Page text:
- “A common purpose”: The vague phrase the police are using to clamp down on protests
- Dogs can be trained to detect COVID-19, claims study
- State governments have collected $5.2m in COVID fines since March
- Refugee moved to high security area after raising COVID concerns, four now on hunger strike
- A handful billionaires can save us, they’re choosing not to
Last year, we took down Ross Geller from Friends and Ian Fleming’s 007. I’ve discovered three more that grate modern sensibilities.
As we’re still in the dawn of the new year, we’re yet to see just what modern sensibilities we millennials are going to retroactively apply to previously accepted entertainment standards. Scandalous. So far, we’ve taken down Ross from Friends and 007 from your mum’s bed, and your dad’s heart, but that shit is so last year.
So, in no particular order, consider the following collection the things we’re totally going to lose all of our particulars over in the coming year. Trigger warning.
Exhibit A – Arthur Fonzarelli
Let’s do the maths here. His friends are all high school students, and he conducts all his business in the toilet of a restaurant– frequently involving vandalism and the aggressive fondling of the student body. Ostensibly, he’s all the way toxic as fuck, a bully implementing his rule through the threatening of children and riding a motorcycle down a flight of stairs.
There are many examples, but have a peep at the below tableau, Cunningham. I mean, it has it all: toxic masculinity, threats of violence, harassment, and perhaps something verging on sexual assault.
Sit on it, Fonzie.
Exhibit B – Henry Higgins.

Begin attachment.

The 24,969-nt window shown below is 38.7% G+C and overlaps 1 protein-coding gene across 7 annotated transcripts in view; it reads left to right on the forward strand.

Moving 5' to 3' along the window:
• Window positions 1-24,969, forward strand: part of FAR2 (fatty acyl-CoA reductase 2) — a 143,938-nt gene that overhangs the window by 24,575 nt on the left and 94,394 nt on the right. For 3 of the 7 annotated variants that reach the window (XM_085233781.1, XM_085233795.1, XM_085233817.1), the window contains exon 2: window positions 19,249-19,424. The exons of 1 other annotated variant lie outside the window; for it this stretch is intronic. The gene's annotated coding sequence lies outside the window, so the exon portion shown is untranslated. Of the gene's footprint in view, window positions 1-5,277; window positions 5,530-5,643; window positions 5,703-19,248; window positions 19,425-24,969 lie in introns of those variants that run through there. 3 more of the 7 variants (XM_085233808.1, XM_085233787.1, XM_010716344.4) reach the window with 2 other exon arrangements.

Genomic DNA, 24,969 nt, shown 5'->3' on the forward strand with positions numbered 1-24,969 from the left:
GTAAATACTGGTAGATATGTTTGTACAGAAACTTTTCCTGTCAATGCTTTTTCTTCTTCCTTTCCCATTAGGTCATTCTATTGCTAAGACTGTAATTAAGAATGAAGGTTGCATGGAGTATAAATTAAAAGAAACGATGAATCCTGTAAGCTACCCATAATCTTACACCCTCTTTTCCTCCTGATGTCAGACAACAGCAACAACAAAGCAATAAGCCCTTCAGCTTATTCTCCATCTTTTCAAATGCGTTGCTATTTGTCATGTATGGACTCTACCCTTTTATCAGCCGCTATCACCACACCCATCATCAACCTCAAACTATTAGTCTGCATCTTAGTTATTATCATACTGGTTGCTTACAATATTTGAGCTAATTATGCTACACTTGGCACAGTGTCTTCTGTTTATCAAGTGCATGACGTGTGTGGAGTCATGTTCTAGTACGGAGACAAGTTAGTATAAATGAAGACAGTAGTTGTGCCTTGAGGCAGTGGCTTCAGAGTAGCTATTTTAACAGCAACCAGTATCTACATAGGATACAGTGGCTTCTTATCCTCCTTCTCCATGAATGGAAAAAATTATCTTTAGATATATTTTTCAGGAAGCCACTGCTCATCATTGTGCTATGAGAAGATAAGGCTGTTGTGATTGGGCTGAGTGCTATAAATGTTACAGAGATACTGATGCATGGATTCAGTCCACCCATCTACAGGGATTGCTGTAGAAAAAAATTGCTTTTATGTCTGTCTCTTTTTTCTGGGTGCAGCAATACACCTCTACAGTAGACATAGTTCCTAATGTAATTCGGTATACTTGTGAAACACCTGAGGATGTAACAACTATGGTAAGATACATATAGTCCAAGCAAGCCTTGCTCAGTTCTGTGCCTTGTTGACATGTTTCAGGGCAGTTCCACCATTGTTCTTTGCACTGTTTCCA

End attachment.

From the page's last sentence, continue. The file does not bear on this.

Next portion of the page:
Just you wait. The central antagonist of My Fair Lady is Henry Higgins, a man of education, booze, finery and gambling with human flesh. He’s a prick, legendarily played by another prick, Rex Harrison. (Quick side note, the man hated agreeing to Dr Doolittle so much that he spent his non-shooting days getting smashed and sailing his yacht into the background of the shots they were filming.)
But, I digress. In My Fair Lady, Higgins makes a bet with a retired military type that he could turn any old slapper into a lady of finery, because it’s the English Empire and manners are all we have, old bean. Higgins finds his likely target in Eliza Doolittle, which he views as a slovenly flower girl, not the independent woman (and small business owner) who wants to better herself. He’s so enamoured in his new project (and her lack of education) that he threatens to murder her over the purported violence she committed to a subjective standard of values: language.
Cool? From there, he takes her into his employ, and indeed his house, where she undergoes speech therapy (and yet more verbal abuse) en route to Higgins parading her around the Ascot stuffery, because he has the means, and she thinks she wants. This is all in pursuit of this bet, mind, which has the pangs of a modern contemporary example. The elderly white man using his powers to hoodwink and keep a woman while vastly changing her appearance for monetary gain has a touch of the Harvey’s about it. I mean, yes, he didn’t spill his seed in a pot plant, but this is Hollywood. Wait.
Anyway, like all great toxic relationships built on abuse, she leaves and the abuser doesn’t understand why. Suddenly, it’s all Eliza’s fault, and women are the problem. Classic neckbeard move.
That song, man. Anyway. So, following the cliff notes of an abusive relationship, Rex realises that he needs her, she finds someone else, carrying what she’s experienced, before, bitterly, returning to her abuser, who, in that final moment, realises that he’s won, reestablishing the initial pattern of toxic behaviour.
Exhibit C – The Kinks Lola
Bruh. The standard method of modern discourse is “if you don’t know something, ask a person who identifies as that to explain it for you; don’t just assume, and certainly don’t put it in a song, man.” The Kinks are front-and-centre to this problem, as their kink solely swirls kept in ignorance and unfair gender stereotypes.
Well, I’m not dumb but I can’t understand
Why she walk like a woman and talk like a man
Oh my Lola, lo lo lo lo Lola, lo lo lo lo Lola
First: fuck you, don’t tell me how to walk. But later in the song, they decide that the contours of gender aren’t that big of an issue, touting:
Girls will be boys, and boys will be girls
It’s a mixed-up, muddled-up, shook-up world
Except for Lola, lo lo lo lo Lola
Considering the first stanza, this would mean that the writer is in denial about Lola.
So, everyone can be whoever they want to be, except for Lola. Lo lo lo lo Lola.